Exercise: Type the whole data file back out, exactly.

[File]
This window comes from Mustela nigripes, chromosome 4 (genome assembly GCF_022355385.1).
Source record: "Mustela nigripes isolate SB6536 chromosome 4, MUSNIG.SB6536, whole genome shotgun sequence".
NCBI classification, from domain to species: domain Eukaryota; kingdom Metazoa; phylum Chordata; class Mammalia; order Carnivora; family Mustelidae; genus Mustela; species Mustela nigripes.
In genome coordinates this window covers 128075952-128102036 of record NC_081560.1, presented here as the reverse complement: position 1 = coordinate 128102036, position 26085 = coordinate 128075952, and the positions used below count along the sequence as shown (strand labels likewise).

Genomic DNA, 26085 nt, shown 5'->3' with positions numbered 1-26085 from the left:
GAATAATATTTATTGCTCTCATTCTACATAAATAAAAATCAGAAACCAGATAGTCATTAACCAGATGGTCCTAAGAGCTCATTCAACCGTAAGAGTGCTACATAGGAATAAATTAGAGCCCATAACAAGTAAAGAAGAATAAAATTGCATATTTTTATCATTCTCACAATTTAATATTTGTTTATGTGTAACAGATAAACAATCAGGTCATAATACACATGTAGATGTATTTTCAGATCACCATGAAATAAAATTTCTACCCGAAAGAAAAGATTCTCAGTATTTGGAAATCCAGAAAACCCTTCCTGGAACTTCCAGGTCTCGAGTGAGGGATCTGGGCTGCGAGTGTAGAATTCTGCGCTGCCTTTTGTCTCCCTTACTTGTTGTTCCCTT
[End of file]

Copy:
This window comes from Mustela nigripes, chromosome 4 (genome assembly GCF_022355385.1).
Source record: "Mustela nigripes isolate SB6536 chromosome 4, MUSNIG.SB6536, whole genome shotgun sequence".
NCBI classification, from domain to species: domain Eukaryota; kingdom Metazoa; phylum Chordata; class Mammalia; order Carnivora; family Mustelidae; genus Mustela; species Mustela nigripes.
In genome coordinates this window covers 128075952-128102036 of record NC_081560.1, presented here as the reverse complement: position 1 = coordinate 128102036, position 26085 = coordinate 128075952, and the positions used below count along the sequence as shown (strand labels likewise).

Genomic DNA, 26085 nt, shown 5'->3' with positions numbered 1-26085 from the left:
GAATAATATTTATTGCTCTCATTCTACATAAATAAAAATCAGAAACCAGATAGTCATTAACCAGATGGTCCTAAGAGCTCATTCAACCGTAAGAGTGCTACATAGGAATAAATTAGAGCCCATAACAAGTAAAGAAGAATAAAATTGCATATTTTTATCATTCTCACAATTTAATATTTGTTTATGTGTAACAGATAAACAATCAGGTCATAATACACATGTAGATGTATTTTCAGATCACCATGAAATAAAATTTCTACCCGAAAGAAAAGATTCTCAGTATTTGGAAATCCAGAAAACCCTTCCTGGAACTTCCAGGTCTCGAGTGAGGGATCTGGGCTGCGAGTGTAGAATTCTGCGCTGCCTTTTGTCTCCCTTACTTGTTGTTCCCTT